3 nights in Lisbon: Dinner in the fado rhythm 14Jan2016

3 nights in Lisbon: Dinner in the fado rhythm

Written byRenata Jirasova14 Jan. 2016

Guide books say that Lisbon is one of the most beautiful cities in Europe and is often considered a hidden gem. After my visit I say: it is the truth but Lisbon isn´t for everybody. If you like luxurious, glossy cities definitely don´t go there!

First of all this city is a great destination for lovers of nostalgia, retro and light decadence. You will see there baroque buildings falling into disrepair, dusty small shops squeezed into modern shopping malls or historical trams going through narrow streets. But if you are a sightseeing enthusiast or/and fresh fish lover you will feel here like in absolute paradise! The must-see attraction is St. George Castle located on the hill above the Lisbon. Save your energy and go there by yellow tram no.28. Although the tram is always very crowded, it is a real experience go up through the zig-zag, steep and narrow streets.

Lisbon is inseparably connected with folk, traditional music called fado. And about my fado experience combined with Portuguese cuisine I am going to talk now :-).

The dining in Lisbon is definitely a unique experience if you love seafood. Quality and taste of fish dishes in any restaurant is unrivalled in comparison with other European countries (in my opinion only fish in Cape Verde have such wonderful taste and the same quality but this coutry is located already in Africa). Even if you aren´t crazy about folk music you shouldn´t miss to visit one of the traditional pubs in Alfama district where you can listen live fado music during your dinner.  This way you can reveal the real feelings of the Portugueses. In this music is everything – their glorious history, their fate, sorrow and nostalgia.

The traditional Portuguese guitar for playing of fado

I loved dinner and friendly, cosy atmosphere in the small family tavern Sr. Fado de Alfama owned by fado singer Ana Marina and fado violinist Duarte Santos. Ana is also a great cook and Duarte a very nice, attentive waiter.  At 8 pm Duart starts serving traditional Portuguese dishes (seafood, rise, local wine...) for guests (mostly international mix of people from many countries)  and around 10 pm, when all guests finish eating, Ana Marina with a fado band starts singing.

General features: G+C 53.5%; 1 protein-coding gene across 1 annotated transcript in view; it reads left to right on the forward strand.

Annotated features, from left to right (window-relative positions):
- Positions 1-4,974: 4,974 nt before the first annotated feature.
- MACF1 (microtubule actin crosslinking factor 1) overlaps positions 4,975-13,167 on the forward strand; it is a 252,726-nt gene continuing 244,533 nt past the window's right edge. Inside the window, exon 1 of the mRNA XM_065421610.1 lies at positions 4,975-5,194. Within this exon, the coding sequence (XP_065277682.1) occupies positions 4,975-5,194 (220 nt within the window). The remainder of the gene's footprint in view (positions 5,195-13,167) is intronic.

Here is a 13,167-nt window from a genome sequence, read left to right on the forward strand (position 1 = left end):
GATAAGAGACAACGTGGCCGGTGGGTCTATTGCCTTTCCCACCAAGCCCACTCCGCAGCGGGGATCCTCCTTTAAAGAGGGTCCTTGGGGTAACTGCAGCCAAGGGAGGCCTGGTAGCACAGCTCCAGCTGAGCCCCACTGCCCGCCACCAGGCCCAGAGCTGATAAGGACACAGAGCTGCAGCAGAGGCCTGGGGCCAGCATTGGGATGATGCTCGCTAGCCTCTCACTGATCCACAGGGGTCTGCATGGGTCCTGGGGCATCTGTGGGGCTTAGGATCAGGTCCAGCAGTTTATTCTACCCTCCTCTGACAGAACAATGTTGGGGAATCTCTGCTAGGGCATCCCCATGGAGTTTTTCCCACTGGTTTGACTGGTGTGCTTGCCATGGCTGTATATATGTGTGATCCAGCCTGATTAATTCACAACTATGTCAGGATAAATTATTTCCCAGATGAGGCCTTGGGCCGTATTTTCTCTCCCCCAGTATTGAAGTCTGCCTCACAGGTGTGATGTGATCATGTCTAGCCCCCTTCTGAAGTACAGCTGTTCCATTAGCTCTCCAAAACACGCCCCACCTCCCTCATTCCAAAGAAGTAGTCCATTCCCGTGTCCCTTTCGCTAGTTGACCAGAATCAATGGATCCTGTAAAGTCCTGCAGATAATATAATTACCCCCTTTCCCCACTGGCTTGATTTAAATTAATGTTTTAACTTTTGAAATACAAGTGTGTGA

The capacity of this restaurant is just about 22-24 seats and it is always full so early booking is necessary!   


The atmosphere after dinner in Sr. Fado de Alfama: the cook and singer Ana Marina singing one of the fado songs.

The cosy atmosphere of the family restaurant Sr. Fado de Alfama just before dinner.

The traditional home-made, delicious dish in Sr. Fado de Alfama

After dinner, Ana Marina and her guitar band in action :-)

The entrance of the restaurant Sr. Fado de Alfama

What does "fado" mean?

"Portugal sings when it has the desire to cry" – by this statement is possible to characterize fado singing accompanied by guitar, which embodies the long tradition of Portuguese folk music and poetry. Fado is a very melancholic, emotionally colored style, reminiscent of the blues, but especially music ballad forms from Afro-Brazilian origin. Fado reflects what is called in Portuguese “saudade” - a sort of melancholy, nostalgia and fate combined with fatalism. Other topics are unhappy love, social injustice, sea and hard work of fishermen and workers.
Fado ("fate", "destiny") was founded in the 20´s of the 19th century in the poor neighborhoods of Lisbon, but thematically follows the glorious past of Portugal, when a large part of the world belonged to the Portuguese; the period when from the estuary of the River Tagus sailed dozens of boats on discovery tours. Melancholy of faded glory is typical for Portugal till now.

And the last interesting note: In 2011 Fado was inscribed in the UNESCO Cultural Heritage Lists.Graffiti on the Lisbon wall, close to the St. George Castle

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